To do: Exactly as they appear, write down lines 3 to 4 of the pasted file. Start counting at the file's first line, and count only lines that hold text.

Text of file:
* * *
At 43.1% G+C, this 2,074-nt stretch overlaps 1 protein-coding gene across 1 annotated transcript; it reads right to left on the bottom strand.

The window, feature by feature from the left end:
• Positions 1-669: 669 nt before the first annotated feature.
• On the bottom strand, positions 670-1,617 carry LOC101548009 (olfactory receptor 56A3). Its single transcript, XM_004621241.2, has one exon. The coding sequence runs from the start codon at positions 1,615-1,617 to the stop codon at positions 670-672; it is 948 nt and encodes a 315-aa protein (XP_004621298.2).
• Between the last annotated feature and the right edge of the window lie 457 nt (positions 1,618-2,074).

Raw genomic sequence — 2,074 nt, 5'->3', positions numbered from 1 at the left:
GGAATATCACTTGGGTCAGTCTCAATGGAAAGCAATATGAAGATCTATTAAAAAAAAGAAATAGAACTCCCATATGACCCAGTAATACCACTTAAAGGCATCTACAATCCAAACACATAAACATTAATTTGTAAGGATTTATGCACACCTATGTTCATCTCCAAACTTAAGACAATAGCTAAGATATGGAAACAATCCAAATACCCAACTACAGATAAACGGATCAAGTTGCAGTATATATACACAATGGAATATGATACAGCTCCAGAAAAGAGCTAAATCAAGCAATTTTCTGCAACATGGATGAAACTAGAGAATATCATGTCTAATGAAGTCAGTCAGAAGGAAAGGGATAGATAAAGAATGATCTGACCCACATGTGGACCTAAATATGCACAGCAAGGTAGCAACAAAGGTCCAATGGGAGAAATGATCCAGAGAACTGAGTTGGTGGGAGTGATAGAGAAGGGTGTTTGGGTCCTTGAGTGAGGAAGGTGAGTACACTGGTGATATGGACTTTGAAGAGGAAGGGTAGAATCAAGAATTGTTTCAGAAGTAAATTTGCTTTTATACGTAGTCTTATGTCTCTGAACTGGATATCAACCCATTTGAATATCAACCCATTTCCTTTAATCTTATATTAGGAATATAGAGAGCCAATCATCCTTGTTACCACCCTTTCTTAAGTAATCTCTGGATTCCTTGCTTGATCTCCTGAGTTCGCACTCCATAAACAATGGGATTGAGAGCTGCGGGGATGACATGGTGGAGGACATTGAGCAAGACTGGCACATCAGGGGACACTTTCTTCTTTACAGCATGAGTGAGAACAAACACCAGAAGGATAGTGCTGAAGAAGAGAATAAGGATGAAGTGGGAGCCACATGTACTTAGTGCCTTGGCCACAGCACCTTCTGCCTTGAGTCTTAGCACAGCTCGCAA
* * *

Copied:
• Positions 1-669: 669 nt before the first annotated feature.
• On the bottom strand, positions 670-1,617 carry LOC101548009 (olfactory receptor 56A3). Its single transcript, XM_004621241.2, has one exon. The coding sequence runs from the start codon at positions 1,615-1,617 to the stop codon at positions 670-672; it is 948 nt and encodes a 315-aa protein (XP_004621298.2).